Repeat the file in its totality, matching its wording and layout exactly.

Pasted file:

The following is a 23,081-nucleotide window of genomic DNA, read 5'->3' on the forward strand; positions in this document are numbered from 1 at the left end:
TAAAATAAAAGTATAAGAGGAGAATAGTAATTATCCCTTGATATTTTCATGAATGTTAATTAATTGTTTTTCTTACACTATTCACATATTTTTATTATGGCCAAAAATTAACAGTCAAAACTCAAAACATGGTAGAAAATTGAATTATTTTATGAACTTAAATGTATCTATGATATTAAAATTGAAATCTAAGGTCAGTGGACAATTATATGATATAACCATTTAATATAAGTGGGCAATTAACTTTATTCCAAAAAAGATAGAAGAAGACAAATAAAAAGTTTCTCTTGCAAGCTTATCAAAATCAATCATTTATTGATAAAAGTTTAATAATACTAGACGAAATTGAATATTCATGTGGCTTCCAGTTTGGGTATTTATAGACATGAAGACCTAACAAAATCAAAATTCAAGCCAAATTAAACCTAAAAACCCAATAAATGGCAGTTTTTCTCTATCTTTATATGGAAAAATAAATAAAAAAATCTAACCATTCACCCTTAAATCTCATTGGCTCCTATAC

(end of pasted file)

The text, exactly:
The following is a 23,081-nucleotide window of genomic DNA, read 5'->3' on the forward strand; positions in this document are numbered from 1 at the left end:
TAAAATAAAAGTATAAGAGGAGAATAGTAATTATCCCTTGATATTTTCATGAATGTTAATTAATTGTTTTTCTTACACTATTCACATATTTTTATTATGGCCAAAAATTAACAGTCAAAACTCAAAACATGGTAGAAAATTGAATTATTTTATGAACTTAAATGTATCTATGATATTAAAATTGAAATCTAAGGTCAGTGGACAATTATATGATATAACCATTTAATATAAGTGGGCAATTAACTTTATTCCAAAAAAGATAGAAGAAGACAAATAAAAAGTTTCTCTTGCAAGCTTATCAAAATCAATCATTTATTGATAAAAGTTTAATAATACTAGACGAAATTGAATATTCATGTGGCTTCCAGTTTGGGTATTTATAGACATGAAGACCTAACAAAATCAAAATTCAAGCCAAATTAAACCTAAAAACCCAATAAATGGCAGTTTTTCTCTATCTTTATATGGAAAAATAAATAAAAAAATCTAACCATTCACCCTTAAATCTCATTGGCTCCTATAC